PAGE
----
This remarkable footage, from the BFI archive channel on YouTube, shows the construction of the Titanic’s “older sister”, the Olympic, in 1910.
The Olympic and the Titanic were built side by side in the same enormous gantry at Belfast’s Harland & Wolff shipyards, surmounted by 214-foot cranes. Fifteen thousand men worked on the two ships; up to eight of them are thought to have lost their lives.
For the initial overhead sequence here, the camera must have been somewhere near the top. Sadly, when it moved down to ground level, the operator resisted panning far enough over to reveal the Titanic, which must have been already taking shape.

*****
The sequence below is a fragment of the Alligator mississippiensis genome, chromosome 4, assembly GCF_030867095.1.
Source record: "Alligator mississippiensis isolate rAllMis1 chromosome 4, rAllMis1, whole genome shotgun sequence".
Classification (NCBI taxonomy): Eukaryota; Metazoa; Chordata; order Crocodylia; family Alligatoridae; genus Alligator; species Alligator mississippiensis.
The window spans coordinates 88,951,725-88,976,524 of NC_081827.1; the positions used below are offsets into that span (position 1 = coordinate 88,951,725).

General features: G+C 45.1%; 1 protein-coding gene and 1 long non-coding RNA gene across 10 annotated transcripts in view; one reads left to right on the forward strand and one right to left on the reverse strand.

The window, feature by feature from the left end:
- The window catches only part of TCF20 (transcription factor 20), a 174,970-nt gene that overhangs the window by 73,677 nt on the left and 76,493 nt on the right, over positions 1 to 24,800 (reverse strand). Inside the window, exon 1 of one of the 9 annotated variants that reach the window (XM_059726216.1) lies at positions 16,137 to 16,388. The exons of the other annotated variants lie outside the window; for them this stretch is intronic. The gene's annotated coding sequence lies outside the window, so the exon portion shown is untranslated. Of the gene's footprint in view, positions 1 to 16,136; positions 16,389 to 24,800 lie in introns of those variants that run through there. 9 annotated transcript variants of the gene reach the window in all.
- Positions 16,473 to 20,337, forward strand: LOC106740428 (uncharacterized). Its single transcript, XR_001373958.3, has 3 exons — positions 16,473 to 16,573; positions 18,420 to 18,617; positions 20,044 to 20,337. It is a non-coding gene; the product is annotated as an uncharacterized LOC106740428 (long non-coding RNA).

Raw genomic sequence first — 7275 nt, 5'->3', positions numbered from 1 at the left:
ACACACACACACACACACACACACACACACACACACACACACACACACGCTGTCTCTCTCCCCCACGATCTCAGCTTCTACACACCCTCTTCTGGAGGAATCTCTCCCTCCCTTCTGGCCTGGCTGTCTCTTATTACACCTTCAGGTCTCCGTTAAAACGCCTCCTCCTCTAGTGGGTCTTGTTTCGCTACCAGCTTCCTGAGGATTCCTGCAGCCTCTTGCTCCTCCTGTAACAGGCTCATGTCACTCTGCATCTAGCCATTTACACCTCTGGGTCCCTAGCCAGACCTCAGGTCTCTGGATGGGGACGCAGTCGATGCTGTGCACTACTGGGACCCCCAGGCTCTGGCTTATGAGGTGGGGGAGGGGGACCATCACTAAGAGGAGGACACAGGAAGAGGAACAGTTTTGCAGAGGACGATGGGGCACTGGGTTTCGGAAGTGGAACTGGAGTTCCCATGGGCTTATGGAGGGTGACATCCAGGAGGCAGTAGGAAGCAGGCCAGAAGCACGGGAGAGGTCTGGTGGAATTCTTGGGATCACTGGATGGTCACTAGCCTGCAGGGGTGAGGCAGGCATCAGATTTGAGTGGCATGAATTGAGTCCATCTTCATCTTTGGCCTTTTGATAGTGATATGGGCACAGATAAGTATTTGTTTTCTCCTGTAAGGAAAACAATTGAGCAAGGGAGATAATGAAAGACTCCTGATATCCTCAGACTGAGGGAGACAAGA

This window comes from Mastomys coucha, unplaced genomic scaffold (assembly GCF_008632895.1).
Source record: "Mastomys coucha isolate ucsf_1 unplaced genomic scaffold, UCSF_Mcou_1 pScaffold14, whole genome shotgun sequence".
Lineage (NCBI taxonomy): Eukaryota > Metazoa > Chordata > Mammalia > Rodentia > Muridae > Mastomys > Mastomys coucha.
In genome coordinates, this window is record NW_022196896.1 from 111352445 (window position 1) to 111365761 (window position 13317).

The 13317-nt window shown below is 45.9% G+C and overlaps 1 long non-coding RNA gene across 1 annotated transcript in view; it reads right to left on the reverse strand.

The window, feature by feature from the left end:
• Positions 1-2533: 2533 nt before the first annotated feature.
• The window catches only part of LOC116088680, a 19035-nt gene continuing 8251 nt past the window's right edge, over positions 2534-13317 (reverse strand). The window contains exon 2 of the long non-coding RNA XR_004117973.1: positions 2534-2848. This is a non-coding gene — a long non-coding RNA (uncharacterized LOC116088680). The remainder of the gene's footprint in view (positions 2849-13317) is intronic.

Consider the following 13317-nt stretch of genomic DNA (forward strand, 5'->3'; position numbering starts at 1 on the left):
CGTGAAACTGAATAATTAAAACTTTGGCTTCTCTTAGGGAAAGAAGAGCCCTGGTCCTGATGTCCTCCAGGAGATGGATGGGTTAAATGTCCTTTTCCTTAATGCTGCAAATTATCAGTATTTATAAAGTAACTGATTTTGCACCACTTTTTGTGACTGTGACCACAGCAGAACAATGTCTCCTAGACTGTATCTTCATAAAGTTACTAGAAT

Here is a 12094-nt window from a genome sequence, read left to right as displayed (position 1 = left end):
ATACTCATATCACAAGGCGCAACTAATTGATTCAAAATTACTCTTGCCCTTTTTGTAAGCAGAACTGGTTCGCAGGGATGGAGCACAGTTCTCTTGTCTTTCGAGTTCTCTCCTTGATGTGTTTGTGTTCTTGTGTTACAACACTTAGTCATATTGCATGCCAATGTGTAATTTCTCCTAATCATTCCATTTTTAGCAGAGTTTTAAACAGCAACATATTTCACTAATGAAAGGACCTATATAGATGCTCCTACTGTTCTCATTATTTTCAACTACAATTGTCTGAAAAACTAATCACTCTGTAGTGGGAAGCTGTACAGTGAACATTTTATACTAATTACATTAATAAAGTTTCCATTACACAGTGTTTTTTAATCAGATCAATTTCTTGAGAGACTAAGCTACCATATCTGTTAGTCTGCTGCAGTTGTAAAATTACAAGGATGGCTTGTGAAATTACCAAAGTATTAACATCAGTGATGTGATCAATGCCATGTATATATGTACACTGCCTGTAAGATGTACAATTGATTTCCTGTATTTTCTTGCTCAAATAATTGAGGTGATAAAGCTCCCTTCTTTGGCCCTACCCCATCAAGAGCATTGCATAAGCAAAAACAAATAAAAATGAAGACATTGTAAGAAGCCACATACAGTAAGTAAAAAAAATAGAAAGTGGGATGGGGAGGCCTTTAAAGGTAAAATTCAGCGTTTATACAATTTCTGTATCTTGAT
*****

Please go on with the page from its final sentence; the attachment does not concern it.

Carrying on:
The Olympic was eventually launched later that year, on October 20, and set off on the first leg of her maiden voyage on May 31, 1911, the same day that the Titanic was launched. Although the Titanic was subsequently modified to provide extra passenger comforts, the two ships were all but identical.
Historians seeking to debunk the myth that the Titanic was considered “unsinkable” thus point to the fact that there’s no record of anyone making similar claims about the Olympic.
Many thanks to Simon McCallum at the BFI for inviting me to post the clip on Blogtanic.